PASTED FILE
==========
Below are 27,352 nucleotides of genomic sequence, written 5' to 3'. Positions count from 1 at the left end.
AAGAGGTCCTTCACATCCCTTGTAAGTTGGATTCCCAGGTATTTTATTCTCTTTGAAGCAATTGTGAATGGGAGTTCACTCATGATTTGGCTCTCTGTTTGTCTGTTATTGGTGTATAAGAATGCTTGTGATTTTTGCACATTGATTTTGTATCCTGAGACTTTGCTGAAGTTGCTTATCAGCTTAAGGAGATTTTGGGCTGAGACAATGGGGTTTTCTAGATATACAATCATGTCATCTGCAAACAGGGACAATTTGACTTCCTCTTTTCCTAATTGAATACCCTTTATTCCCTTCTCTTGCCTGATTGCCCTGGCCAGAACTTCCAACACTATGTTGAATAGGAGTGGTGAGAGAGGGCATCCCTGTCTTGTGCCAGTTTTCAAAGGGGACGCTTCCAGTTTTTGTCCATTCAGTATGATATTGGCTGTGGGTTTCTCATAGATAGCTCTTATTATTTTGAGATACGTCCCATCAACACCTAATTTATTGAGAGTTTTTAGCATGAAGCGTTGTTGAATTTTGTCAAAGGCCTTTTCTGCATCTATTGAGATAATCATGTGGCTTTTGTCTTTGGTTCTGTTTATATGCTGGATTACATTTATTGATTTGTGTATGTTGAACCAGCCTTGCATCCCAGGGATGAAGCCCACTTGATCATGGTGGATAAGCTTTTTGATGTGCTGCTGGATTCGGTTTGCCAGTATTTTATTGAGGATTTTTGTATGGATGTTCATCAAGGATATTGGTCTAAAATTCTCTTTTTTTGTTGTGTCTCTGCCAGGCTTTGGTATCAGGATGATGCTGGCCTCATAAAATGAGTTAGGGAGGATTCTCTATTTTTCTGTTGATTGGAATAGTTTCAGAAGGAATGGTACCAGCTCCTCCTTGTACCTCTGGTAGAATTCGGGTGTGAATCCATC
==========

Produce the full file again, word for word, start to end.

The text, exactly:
Below are 27,352 nucleotides of genomic sequence, written 5' to 3'. Positions count from 1 at the left end.
AAGAGGTCCTTCACATCCCTTGTAAGTTGGATTCCCAGGTATTTTATTCTCTTTGAAGCAATTGTGAATGGGAGTTCACTCATGATTTGGCTCTCTGTTTGTCTGTTATTGGTGTATAAGAATGCTTGTGATTTTTGCACATTGATTTTGTATCCTGAGACTTTGCTGAAGTTGCTTATCAGCTTAAGGAGATTTTGGGCTGAGACAATGGGGTTTTCTAGATATACAATCATGTCATCTGCAAACAGGGACAATTTGACTTCCTCTTTTCCTAATTGAATACCCTTTATTCCCTTCTCTTGCCTGATTGCCCTGGCCAGAACTTCCAACACTATGTTGAATAGGAGTGGTGAGAGAGGGCATCCCTGTCTTGTGCCAGTTTTCAAAGGGGACGCTTCCAGTTTTTGTCCATTCAGTATGATATTGGCTGTGGGTTTCTCATAGATAGCTCTTATTATTTTGAGATACGTCCCATCAACACCTAATTTATTGAGAGTTTTTAGCATGAAGCGTTGTTGAATTTTGTCAAAGGCCTTTTCTGCATCTATTGAGATAATCATGTGGCTTTTGTCTTTGGTTCTGTTTATATGCTGGATTACATTTATTGATTTGTGTATGTTGAACCAGCCTTGCATCCCAGGGATGAAGCCCACTTGATCATGGTGGATAAGCTTTTTGATGTGCTGCTGGATTCGGTTTGCCAGTATTTTATTGAGGATTTTTGTATGGATGTTCATCAAGGATATTGGTCTAAAATTCTCTTTTTTTGTTGTGTCTCTGCCAGGCTTTGGTATCAGGATGATGCTGGCCTCATAAAATGAGTTAGGGAGGATTCTCTATTTTTCTGTTGATTGGAATAGTTTCAGAAGGAATGGTACCAGCTCCTCCTTGTACCTCTGGTAGAATTCGGGTGTGAATCCATC